Looking forward to a growing career

It’s been a little bit over a year now that Georgia has been at Accenture as a part-time Business Process Consultant. 

“After jumping over so many hurdles and being rejected so many times, there are times I sit back and wonder how I got here. I was constantly told: ‘You tick all the boxes, but you have a huge gap in your resume’. Back then, my confidence was at its lowest. Now, I’m so glad I took the plunge, and feel so lucky and blessed to have completed Accenture’s Career Reboot Program.” 

companies with return to work programs

Understandably, after returning from a career break, one of the hardest things can be adjusting to change. For Georgia, it’s striking the right balance between work and her children and family life.

“But with discipline, practice, clear boundaries, and support from my colleagues and leaders, I’ve been able to make it work. I finally feel comfortable being myself and enjoy every moment at Accenture. I’m constantly learning and surrounded by incredible people. Right now, my future is looking bright, but my focus is being present and continuing to grow.”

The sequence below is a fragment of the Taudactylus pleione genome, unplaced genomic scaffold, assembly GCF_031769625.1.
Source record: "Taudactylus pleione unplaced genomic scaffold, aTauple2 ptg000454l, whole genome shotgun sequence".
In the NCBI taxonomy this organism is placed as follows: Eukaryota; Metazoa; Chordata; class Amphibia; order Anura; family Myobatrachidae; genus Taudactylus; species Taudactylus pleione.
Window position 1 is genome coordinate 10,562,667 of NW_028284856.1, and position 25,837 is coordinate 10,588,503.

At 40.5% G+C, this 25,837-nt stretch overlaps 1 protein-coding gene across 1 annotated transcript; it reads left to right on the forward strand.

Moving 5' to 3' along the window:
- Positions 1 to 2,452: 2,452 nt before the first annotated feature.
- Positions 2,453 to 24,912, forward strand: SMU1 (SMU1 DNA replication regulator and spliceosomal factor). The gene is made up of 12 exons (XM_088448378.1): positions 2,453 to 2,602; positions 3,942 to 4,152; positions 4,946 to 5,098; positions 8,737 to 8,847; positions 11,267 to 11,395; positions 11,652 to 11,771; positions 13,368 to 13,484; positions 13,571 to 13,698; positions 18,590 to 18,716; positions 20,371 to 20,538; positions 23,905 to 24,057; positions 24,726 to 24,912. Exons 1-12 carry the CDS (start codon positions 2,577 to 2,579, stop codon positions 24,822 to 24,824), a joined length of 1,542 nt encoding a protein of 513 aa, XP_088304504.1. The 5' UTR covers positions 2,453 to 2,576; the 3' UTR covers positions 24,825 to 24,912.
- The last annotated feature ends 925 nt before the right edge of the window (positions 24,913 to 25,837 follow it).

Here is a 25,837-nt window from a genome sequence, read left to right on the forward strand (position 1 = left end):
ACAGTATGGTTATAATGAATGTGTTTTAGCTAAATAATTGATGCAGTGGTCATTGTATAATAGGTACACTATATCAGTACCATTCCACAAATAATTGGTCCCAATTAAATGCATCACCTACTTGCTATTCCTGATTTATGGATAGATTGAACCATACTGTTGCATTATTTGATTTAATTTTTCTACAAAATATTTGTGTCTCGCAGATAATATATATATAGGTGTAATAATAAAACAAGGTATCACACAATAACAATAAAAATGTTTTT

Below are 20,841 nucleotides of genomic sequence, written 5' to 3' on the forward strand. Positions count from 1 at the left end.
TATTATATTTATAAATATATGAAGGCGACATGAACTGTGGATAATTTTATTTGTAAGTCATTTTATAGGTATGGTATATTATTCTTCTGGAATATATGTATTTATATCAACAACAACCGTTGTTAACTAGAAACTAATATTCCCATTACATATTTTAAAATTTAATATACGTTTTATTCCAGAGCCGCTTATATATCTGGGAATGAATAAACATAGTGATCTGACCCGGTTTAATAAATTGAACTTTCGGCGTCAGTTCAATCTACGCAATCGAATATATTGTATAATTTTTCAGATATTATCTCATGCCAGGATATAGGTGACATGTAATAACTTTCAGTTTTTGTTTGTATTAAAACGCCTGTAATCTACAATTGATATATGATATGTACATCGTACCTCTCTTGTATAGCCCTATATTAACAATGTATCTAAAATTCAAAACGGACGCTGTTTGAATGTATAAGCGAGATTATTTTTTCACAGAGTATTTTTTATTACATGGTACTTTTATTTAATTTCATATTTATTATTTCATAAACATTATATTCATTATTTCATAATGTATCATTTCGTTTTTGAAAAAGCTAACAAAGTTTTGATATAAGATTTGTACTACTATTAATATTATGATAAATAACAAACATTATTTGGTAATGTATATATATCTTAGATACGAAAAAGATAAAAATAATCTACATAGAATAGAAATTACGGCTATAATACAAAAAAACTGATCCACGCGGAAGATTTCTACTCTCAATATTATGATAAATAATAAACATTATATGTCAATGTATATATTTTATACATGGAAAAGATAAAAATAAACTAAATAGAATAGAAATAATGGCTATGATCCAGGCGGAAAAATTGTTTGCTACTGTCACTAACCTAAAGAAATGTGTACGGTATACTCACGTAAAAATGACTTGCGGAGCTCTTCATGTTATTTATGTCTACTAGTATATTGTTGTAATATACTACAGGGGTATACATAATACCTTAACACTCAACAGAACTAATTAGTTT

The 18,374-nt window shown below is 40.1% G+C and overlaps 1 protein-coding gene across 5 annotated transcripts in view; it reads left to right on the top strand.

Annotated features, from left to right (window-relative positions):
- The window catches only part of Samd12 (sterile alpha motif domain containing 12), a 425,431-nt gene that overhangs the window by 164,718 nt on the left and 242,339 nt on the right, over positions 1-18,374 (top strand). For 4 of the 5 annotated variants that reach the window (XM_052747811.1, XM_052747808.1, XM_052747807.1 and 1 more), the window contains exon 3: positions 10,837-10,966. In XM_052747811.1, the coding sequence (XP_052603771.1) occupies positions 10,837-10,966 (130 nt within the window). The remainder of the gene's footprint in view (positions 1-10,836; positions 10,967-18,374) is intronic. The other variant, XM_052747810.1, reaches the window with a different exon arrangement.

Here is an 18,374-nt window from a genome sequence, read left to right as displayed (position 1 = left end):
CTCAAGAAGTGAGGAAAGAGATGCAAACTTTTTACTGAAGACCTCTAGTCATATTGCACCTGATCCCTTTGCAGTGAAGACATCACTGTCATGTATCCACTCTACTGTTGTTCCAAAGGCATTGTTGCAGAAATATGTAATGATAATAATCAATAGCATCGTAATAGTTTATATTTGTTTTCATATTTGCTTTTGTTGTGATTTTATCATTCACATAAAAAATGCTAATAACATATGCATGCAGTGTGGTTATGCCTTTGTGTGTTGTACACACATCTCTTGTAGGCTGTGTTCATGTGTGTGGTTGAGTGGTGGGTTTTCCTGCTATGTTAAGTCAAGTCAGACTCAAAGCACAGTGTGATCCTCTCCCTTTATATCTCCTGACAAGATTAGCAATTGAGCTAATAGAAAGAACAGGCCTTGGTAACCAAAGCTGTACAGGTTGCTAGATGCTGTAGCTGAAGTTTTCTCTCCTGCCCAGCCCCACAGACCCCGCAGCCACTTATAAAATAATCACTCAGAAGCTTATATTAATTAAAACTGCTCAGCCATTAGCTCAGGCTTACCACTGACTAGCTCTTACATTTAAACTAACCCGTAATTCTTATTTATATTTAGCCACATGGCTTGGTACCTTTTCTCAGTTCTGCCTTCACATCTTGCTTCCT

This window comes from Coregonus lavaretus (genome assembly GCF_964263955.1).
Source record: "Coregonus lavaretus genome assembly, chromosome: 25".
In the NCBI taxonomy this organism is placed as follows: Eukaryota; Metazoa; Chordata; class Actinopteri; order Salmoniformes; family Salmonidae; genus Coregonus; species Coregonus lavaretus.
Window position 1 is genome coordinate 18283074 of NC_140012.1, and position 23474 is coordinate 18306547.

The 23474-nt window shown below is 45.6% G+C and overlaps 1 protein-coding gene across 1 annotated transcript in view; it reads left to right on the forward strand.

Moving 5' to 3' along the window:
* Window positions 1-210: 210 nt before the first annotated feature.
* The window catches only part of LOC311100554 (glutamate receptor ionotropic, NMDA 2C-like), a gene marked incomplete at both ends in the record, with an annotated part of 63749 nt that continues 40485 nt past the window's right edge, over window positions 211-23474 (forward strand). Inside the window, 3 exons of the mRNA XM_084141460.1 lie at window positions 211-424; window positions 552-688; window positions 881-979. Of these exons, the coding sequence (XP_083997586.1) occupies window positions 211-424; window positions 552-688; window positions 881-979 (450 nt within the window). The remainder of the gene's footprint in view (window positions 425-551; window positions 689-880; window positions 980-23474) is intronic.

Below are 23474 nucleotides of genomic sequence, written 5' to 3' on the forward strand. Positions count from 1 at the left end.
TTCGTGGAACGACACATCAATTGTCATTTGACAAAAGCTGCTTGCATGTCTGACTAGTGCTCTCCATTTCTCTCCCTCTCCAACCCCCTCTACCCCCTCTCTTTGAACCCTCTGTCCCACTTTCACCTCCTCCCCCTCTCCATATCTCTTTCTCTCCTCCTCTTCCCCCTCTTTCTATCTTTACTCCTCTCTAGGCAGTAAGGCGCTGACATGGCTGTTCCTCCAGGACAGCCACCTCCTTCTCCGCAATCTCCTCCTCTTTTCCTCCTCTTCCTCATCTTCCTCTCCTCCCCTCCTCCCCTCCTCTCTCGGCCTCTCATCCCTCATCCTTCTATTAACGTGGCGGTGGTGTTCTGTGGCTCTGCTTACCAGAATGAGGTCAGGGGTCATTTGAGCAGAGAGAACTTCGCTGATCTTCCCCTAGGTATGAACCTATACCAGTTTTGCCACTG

After five months, Carrie too has settled into her role as Packaged Application Development Analyst. 

“Big picture – I enjoy being part of a large-scale project, developing a system to benefit many people across Australia. Day to day, it’s the banter with my colleagues as we help each other solve problems, big and small, that makes work fun.”  

As Carrie appreciates, digital technology has evolved rapidly and incredibly since she last worked full-time in the industry. 

“I love getting hands-on experience with systems and platforms I’d heard about but hadn’t used before. I’m also looking forward to consolidating the digital skills I learned during the Generation Australia program and working with other cutting-edge technology, such as Generative AI. Accenture is investing heavily in these areas and is, I believe, a leader in the field.” 

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About the Author

Jacynta Clayton’s career started in recruitment advertising and employer branding, working with global clients to create and deploy strategic and creative content. Now she combines her industry experience with the knowledge from her psychology and professional writing degrees to write unique and resounding stories. As a WORK180 storyteller she relishes the opportunity to elevate the voices and experiences of so many amazing people, while also empowering and educating audiences on how to choose a workplace where they can thrive.